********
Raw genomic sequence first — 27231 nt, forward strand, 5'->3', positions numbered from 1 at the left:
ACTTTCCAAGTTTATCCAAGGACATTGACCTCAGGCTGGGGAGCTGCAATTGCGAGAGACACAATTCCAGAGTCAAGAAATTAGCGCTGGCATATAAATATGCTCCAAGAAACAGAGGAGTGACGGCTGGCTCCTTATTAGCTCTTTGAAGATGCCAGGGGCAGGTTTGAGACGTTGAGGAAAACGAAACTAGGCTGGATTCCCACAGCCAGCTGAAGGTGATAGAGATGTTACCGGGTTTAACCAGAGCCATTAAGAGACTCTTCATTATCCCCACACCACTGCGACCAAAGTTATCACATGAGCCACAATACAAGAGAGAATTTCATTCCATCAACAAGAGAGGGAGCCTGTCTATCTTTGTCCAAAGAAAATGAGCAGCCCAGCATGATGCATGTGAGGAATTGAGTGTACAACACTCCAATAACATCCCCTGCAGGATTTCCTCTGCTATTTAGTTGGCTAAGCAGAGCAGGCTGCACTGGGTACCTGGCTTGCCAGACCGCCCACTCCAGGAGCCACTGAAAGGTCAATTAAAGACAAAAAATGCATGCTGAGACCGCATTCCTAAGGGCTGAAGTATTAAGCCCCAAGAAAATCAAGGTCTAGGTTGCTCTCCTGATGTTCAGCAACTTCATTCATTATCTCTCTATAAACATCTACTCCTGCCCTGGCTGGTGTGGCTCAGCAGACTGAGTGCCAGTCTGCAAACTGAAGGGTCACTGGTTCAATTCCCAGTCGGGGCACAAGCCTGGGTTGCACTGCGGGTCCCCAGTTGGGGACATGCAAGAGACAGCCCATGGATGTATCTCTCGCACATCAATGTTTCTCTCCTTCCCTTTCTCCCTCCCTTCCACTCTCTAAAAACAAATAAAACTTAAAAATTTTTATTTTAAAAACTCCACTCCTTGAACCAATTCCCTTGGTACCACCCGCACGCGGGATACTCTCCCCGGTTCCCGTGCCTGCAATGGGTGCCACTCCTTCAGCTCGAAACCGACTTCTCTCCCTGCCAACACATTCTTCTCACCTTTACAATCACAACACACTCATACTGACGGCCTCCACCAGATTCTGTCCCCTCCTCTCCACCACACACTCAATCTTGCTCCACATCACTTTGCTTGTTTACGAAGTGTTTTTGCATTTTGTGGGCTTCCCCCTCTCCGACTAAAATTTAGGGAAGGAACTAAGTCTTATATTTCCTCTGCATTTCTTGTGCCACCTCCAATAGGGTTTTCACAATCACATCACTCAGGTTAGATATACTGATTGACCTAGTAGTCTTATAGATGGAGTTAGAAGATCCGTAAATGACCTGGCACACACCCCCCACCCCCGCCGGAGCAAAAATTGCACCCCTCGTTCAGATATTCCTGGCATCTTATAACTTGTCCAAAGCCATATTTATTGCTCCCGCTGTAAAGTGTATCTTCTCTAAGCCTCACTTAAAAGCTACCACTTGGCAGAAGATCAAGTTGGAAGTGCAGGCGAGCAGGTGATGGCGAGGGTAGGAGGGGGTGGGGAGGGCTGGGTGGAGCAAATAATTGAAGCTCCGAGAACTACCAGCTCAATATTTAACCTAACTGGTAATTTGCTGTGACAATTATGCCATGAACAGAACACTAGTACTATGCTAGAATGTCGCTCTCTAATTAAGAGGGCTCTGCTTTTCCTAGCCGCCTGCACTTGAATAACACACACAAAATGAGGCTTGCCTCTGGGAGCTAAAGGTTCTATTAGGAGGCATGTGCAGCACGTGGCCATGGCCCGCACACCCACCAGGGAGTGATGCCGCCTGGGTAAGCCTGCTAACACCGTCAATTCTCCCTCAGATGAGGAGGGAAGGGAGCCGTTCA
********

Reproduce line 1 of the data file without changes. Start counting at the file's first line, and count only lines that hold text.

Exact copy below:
Raw genomic sequence first — 27231 nt, forward strand, 5'->3', positions numbered from 1 at the left: